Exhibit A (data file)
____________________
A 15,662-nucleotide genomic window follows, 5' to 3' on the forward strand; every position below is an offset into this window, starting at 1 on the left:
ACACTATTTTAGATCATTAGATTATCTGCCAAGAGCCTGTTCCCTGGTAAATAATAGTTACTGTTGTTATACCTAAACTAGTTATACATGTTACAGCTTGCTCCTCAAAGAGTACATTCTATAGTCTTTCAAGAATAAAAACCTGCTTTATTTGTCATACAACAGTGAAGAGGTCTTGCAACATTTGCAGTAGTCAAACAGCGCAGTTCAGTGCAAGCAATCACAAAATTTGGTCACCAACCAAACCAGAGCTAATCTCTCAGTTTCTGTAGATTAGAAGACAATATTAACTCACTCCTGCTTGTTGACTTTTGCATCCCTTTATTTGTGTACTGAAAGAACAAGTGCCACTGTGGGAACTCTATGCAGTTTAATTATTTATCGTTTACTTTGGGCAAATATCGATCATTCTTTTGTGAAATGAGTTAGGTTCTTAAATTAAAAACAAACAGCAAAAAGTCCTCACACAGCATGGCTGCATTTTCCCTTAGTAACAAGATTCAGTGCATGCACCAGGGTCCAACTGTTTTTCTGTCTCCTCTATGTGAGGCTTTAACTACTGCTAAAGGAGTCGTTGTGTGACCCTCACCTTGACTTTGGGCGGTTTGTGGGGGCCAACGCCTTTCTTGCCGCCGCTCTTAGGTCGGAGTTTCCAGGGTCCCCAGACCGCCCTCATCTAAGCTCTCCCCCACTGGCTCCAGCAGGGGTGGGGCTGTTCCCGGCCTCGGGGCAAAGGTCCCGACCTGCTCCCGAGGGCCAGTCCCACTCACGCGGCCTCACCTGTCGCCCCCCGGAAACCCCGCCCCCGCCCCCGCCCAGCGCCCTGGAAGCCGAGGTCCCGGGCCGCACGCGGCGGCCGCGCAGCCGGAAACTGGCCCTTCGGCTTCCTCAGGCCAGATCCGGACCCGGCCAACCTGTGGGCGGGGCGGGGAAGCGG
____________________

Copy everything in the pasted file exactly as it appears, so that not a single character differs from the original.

A 15,662-nucleotide genomic window follows, 5' to 3' on the forward strand; every position below is an offset into this window, starting at 1 on the left:
ACACTATTTTAGATCATTAGATTATCTGCCAAGAGCCTGTTCCCTGGTAAATAATAGTTACTGTTGTTATACCTAAACTAGTTATACATGTTACAGCTTGCTCCTCAAAGAGTACATTCTATAGTCTTTCAAGAATAAAAACCTGCTTTATTTGTCATACAACAGTGAAGAGGTCTTGCAACATTTGCAGTAGTCAAACAGCGCAGTTCAGTGCAAGCAATCACAAAATTTGGTCACCAACCAAACCAGAGCTAATCTCTCAGTTTCTGTAGATTAGAAGACAATATTAACTCACTCCTGCTTGTTGACTTTTGCATCCCTTTATTTGTGTACTGAAAGAACAAGTGCCACTGTGGGAACTCTATGCAGTTTAATTATTTATCGTTTACTTTGGGCAAATATCGATCATTCTTTTGTGAAATGAGTTAGGTTCTTAAATTAAAAACAAACAGCAAAAAGTCCTCACACAGCATGGCTGCATTTTCCCTTAGTAACAAGATTCAGTGCATGCACCAGGGTCCAACTGTTTTTCTGTCTCCTCTATGTGAGGCTTTAACTACTGCTAAAGGAGTCGTTGTGTGACCCTCACCTTGACTTTGGGCGGTTTGTGGGGGCCAACGCCTTTCTTGCCGCCGCTCTTAGGTCGGAGTTTCCAGGGTCCCCAGACCGCCCTCATCTAAGCTCTCCCCCACTGGCTCCAGCAGGGGTGGGGCTGTTCCCGGCCTCGGGGCAAAGGTCCCGACCTGCTCCCGAGGGCCAGTCCCACTCACGCGGCCTCACCTGTCGCCCCCCGGAAACCCCGCCCCCGCCCCCGCCCAGCGCCCTGGAAGCCGAGGTCCCGGGCCGCACGCGGCGGCCGCGCAGCCGGAAACTGGCCCTTCGGCTTCCTCAGGCCAGATCCGGACCCGGCCAACCTGTGGGCGGGGCGGGGAAGCGG